Write.as in the sky with new posts

A whirlwind of a weekend, as they often are.

Of course, that amounts to snooze-losing in read.write.as – at least until diving in and taking the gold in catching up.

<lights dim and flicker>

Software is never done and there are things always you see and ask why is a thing the way it is. Always room for changes and creation of new paradigms for management and use of the important or not so important data you have. I have found for me, a single layer of presentation is the best. If a thing is in three places or more, I may not find it in the second or third and its hidden away in the first. With all the stuff in a single basket I am able to drill down and reach the final thing which is the use. The four things lead to use.

Possibly at the very top of the most important software realm thingies I've learned is proficiency in the combination of text files, Unix text-processing line commands, and one or more simple scripting languages (I favor Lua). That lets me store things in the simplest possible way, with endless formatting possibilities, and no what I want to call “fearful dependencies”, i.e. any of that software wherewithal changing in fundamental ways such that I have to respond with refactoring.

This week's not been awesome. I'm not sure where I'm headed, and I don't know what I want.


I do feel a lot of sadness not being with my ex-girlfriend. I don't know if this break-up-slash-pause is a good thing or not. The positive is that it's a change for me, and I needed a change. It's a trigger that is going to have an impact. But it's really difficult. And I hate it. But I guess it's part of life. Hey, so I tried meditation but I'm bad at keeping up at it. I'm much better at drinking a glass or two. Sometimes I'm unsure how much of a friend I am with my own mind. You know that feeling when it's 2am and you want to sleep and all of a sudden you start thinking about something you really don't want to think about? Well that happens a lot. Why though?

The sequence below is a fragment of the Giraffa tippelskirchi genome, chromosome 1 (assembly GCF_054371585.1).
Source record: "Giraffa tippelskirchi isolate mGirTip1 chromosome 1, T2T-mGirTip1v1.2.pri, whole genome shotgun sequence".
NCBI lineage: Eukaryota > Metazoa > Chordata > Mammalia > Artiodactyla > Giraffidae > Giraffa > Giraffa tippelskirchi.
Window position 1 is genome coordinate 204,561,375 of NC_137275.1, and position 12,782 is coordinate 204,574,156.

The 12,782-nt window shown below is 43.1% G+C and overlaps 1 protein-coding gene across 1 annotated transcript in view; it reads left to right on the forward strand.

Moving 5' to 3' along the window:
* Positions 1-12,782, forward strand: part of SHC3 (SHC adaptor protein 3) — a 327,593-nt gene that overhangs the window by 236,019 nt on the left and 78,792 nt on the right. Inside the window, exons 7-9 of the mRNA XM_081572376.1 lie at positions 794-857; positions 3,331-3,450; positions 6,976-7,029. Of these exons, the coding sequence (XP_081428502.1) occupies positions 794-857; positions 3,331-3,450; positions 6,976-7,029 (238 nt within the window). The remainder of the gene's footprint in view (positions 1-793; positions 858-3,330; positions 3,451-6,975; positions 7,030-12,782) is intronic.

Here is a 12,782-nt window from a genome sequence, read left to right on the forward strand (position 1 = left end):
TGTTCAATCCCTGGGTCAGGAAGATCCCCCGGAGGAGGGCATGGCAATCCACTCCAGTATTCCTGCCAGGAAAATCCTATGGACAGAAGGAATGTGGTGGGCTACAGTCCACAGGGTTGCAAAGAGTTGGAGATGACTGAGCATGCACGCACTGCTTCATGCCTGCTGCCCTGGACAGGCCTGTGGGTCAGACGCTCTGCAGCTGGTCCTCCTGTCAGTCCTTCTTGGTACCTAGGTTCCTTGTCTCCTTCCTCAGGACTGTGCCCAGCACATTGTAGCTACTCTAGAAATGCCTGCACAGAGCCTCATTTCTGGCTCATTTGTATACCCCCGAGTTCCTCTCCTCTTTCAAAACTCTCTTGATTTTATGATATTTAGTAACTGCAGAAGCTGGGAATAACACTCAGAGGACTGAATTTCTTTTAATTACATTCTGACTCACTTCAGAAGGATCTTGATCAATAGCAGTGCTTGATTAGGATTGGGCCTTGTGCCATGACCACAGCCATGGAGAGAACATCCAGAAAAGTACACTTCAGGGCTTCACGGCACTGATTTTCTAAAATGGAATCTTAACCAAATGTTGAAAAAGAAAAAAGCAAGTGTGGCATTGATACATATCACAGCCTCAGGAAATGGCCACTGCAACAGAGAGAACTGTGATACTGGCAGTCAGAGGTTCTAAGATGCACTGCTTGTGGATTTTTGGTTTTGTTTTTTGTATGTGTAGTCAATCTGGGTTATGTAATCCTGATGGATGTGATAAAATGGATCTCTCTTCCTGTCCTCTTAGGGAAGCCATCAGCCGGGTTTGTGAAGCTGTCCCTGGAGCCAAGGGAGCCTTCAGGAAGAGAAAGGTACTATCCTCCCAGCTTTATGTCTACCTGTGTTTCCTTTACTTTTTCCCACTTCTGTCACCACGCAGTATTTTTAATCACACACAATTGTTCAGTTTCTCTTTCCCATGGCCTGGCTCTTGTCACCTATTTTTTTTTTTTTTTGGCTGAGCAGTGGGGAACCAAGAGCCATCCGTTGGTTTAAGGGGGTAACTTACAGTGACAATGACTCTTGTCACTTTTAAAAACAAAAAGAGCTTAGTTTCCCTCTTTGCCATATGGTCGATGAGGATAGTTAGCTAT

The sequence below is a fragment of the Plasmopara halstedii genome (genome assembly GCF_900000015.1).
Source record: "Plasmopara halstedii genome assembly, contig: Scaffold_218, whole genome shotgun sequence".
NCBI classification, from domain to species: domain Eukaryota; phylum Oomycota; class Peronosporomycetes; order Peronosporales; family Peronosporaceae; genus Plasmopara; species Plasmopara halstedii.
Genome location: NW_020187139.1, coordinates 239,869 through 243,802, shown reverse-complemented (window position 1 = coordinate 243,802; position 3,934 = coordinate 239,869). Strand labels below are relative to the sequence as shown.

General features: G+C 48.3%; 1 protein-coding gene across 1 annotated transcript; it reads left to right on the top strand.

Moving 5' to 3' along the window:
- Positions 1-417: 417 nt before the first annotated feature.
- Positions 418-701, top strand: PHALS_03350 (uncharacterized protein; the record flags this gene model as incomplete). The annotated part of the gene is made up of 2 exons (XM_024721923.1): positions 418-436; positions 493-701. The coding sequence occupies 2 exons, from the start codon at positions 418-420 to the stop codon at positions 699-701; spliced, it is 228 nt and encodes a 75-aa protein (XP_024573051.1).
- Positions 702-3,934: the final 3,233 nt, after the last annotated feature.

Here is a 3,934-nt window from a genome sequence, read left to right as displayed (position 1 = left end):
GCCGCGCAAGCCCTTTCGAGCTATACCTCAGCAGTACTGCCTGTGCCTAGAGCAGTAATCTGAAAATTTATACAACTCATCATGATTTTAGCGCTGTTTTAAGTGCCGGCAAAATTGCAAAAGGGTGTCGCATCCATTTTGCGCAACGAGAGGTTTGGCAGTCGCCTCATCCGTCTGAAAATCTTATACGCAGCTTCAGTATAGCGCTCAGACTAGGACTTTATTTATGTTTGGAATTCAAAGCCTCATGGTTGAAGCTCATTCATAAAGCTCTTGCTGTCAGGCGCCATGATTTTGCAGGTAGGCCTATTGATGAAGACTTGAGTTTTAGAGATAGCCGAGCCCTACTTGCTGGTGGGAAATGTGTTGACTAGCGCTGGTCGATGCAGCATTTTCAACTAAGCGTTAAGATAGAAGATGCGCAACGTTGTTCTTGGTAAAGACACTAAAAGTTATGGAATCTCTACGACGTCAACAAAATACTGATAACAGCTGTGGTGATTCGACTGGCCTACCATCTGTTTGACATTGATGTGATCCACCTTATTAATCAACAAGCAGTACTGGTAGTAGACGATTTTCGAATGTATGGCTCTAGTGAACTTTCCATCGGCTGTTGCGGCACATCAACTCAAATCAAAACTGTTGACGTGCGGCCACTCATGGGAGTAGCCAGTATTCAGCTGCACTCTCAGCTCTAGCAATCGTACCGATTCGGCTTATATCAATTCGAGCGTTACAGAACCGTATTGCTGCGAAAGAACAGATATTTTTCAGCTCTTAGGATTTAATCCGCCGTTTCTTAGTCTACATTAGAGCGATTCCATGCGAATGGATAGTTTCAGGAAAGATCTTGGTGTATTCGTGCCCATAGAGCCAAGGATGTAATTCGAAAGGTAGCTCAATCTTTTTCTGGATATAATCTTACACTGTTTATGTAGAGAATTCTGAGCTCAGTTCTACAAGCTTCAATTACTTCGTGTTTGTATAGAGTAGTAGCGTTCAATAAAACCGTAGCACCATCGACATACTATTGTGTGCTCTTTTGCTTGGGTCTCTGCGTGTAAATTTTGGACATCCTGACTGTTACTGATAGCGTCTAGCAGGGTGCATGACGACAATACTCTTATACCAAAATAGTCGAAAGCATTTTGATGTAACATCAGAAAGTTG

Late breaking theory:

Thoughts themselves have zero mass, and thus zero momentum – hence their flightiness in the absence of anything else “taking and running with them”.

Emotions, well, they're tapped directly into the energy/mass of bodily function. So once they get going, they don't just stop to be replaced by another (although they can be if a sufficiently energetic/massive shock comes along). And that “don't just stop” momentum can feel/seem a sort of “near term bodily memory” in a self-perpetuation sense.

I think your phrase “really don't want” represents a fear-based emotion with energy/momentum to retain its overall bodily state, which in turn predisposes mind (being an emergent property of body) to thoughts that may have been innocently present when said emotion reached its self-perpetuating energy/momentum level.

So the “really don't want” emotion(s) are at the root of the self-perpetuation, i.e. “can't get it out of mind”.

So – assuming this rather unprofessional theory has sufficient merit to it – I suspect the only solution is to find a way to replace that emotion with either another, or none at all.

But, again, it has a sort of momentum, so we're talking energy expenditure to supplant it.

So I'm cleaning. Both physically and mentally. Put things in boxes. Throw things away. Wash some stuff. There's a sense of progression. I wouldn't say I like it but hey, it keeps me busy. I'm also enjoying more and more reading articles from strangers on this platform. I love to connect and see what others are experiencing. I don't need images or movies. Simple text works better for me. It doesn't need to be fancy as long as it's honest.

Honest? OH NOES!!! ;–)

But, yeah, mmm, text – sweet text.

Today I've gotten myself back to programming. Python, to be precise. I'm starting a side project of a writing service heavily inspired by write.as, since I like it a lot. I'm curious about the engagement aspect, and want to see what we can built that makes it simple for people to engage and know they've been mentioned. But I want to stay true simplicity. But I'm mainly doing it for fun!


That was a lengthy update!

It's about time! ;–)

I'm usually happy to save money, but September 14 was a bit of a sad day for me, as it signified the end of my subscription to The Economist. A few months ago, I'd decided I needed to keep up with what's going on in the world. I'd already taken a chance on The Washington Post during a particular promotion, but the publication has always felt biased on one end of the political spectrum. And the same felt true of The New York Times, so I wasn't sure of where else to go.